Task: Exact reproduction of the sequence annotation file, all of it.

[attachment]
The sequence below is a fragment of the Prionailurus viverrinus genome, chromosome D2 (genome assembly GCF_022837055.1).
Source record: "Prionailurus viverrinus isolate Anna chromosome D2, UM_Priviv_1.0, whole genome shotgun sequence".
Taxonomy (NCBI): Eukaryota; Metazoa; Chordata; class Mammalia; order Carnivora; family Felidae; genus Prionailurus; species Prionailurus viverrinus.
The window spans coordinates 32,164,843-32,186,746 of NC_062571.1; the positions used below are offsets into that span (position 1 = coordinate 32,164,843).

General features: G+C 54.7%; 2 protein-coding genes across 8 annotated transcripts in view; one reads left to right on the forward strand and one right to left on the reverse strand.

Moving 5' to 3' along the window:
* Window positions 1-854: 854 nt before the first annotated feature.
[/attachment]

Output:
The sequence below is a fragment of the Prionailurus viverrinus genome, chromosome D2 (genome assembly GCF_022837055.1).
Source record: "Prionailurus viverrinus isolate Anna chromosome D2, UM_Priviv_1.0, whole genome shotgun sequence".
Taxonomy (NCBI): Eukaryota; Metazoa; Chordata; class Mammalia; order Carnivora; family Felidae; genus Prionailurus; species Prionailurus viverrinus.
The window spans coordinates 32,164,843-32,186,746 of NC_062571.1; the positions used below are offsets into that span (position 1 = coordinate 32,164,843).

General features: G+C 54.7%; 2 protein-coding genes across 8 annotated transcripts in view; one reads left to right on the forward strand and one right to left on the reverse strand.

Moving 5' to 3' along the window:
* Window positions 1-854: 854 nt before the first annotated feature.